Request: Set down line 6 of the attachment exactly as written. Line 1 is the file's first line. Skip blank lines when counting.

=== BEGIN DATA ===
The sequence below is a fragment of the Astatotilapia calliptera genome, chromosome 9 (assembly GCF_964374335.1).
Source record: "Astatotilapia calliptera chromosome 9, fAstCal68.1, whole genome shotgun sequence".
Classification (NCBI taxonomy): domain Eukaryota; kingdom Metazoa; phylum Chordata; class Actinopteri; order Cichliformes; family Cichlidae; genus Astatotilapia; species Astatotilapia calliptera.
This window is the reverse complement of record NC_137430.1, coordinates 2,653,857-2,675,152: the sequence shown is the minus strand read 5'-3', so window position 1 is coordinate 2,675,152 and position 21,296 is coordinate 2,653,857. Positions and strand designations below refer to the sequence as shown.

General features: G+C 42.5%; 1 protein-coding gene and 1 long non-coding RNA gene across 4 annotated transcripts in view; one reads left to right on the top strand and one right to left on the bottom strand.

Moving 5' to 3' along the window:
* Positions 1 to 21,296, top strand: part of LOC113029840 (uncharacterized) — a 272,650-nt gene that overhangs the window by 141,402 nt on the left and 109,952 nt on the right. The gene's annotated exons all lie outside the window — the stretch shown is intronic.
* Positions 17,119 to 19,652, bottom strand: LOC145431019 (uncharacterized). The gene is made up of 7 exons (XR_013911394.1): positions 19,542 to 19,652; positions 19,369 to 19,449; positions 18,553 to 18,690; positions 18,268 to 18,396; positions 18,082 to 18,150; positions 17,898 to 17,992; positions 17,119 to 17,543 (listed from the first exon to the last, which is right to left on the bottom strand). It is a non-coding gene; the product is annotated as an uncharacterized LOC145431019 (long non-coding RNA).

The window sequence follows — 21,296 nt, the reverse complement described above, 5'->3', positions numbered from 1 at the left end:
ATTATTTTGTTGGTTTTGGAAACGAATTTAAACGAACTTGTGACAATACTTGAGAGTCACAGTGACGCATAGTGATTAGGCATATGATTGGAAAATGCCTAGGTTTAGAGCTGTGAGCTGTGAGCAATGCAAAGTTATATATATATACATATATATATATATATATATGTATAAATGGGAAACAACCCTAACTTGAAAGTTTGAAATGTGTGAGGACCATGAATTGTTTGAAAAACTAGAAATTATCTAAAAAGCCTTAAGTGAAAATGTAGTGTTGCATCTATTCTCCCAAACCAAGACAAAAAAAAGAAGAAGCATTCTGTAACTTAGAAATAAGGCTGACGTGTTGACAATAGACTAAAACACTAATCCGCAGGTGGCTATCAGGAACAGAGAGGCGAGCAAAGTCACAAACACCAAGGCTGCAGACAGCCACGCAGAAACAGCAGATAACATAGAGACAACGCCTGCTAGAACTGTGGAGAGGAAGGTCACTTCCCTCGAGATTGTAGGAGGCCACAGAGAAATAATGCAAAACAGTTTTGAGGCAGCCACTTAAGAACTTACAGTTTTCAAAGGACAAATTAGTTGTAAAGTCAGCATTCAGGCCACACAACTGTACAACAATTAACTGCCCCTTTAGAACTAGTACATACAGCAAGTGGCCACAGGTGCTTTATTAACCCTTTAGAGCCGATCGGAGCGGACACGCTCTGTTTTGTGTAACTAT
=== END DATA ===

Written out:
Moving 5' to 3' along the window: